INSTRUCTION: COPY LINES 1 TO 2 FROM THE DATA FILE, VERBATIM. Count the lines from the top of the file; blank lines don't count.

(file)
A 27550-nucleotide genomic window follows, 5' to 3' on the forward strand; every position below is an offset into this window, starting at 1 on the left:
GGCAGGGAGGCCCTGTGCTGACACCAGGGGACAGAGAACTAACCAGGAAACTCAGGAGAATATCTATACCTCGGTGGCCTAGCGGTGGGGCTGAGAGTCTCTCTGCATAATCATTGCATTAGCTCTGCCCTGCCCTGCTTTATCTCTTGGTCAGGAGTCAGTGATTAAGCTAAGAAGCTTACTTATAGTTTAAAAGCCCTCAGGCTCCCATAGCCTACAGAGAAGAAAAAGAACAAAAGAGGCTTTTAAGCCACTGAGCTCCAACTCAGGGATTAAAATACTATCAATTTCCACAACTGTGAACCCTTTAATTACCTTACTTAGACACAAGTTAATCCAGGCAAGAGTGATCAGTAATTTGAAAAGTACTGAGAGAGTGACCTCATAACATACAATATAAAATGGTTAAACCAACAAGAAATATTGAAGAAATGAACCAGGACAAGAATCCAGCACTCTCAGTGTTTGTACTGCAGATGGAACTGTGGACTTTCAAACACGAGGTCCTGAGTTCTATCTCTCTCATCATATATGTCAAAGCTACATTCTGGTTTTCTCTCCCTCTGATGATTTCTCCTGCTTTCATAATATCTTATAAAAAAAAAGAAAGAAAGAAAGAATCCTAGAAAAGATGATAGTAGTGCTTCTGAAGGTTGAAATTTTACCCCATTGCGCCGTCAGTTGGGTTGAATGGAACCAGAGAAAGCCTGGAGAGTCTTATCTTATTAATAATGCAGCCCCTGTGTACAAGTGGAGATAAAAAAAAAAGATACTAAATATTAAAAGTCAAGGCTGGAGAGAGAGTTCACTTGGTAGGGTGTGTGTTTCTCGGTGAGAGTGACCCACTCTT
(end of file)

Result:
A 27550-nucleotide genomic window follows, 5' to 3' on the forward strand; every position below is an offset into this window, starting at 1 on the left:
GGCAGGGAGGCCCTGTGCTGACACCAGGGGACAGAGAACTAACCAGGAAACTCAGGAGAATATCTATACCTCGGTGGCCTAGCGGTGGGGCTGAGAGTCTCTCTGCATAATCATTGCATTAGCTCTGCCCTGCCCTGCTTTATCTCTTGGTCAGGAGTCAGTGATTAAGCTAAGAAGCTTACTTATAGTTTAAAAGCCCTCAGGCTCCCATAGCCTACAGAGAAGAAAAAGAACAAAAGAGGCTTTTAAGCCACTGAGCTCCAACTCAGGGATTAAAATACTATCAATTTCCACAACTGTGAACCCTTTAATTACCTTACTTAGACACAAGTTAATCCAGGCAAGAGTGATCAGTAATTTGAAAAGTACTGAGAGAGTGACCTCATAACATACAATATAAAATGGTTAAACCAACAAGAAATATTGAAGAAATGAACCAGGACAAGAATCCAGCACTCTCAGTGTTTGTACTGCAGATGGAACTGTGGACTTTCAAACACGAGGTCCTGAGTTCTATCTCTCTCATCATATATGTCAAAGCTACATTCTGGTTTTCTCTCCCTCTGATGATTTCTCCTGCTTTCATAATATCTTATAAAAAAAAAGAAAGAAAGAAAGAATCCTAGAAAAGATGATAGTAGTGCTTCTGAAGGTTGAAATTTTACCCCATTGCGCCGTCAGTTGGGTTGAATGGAACCAGAGAAAGCCTGGAGAGTCTTATCTTATTAATAATGCAGCCCCTGTGTACAAGTGGAGATAAAAAAAAAAGATACTAAATATTAAAAGTCAAGGCTGGAGAGAGAGTTCACTTGGTAGGGTGTGTGTTTCTCGGTGAGAGTGACCCACTCTT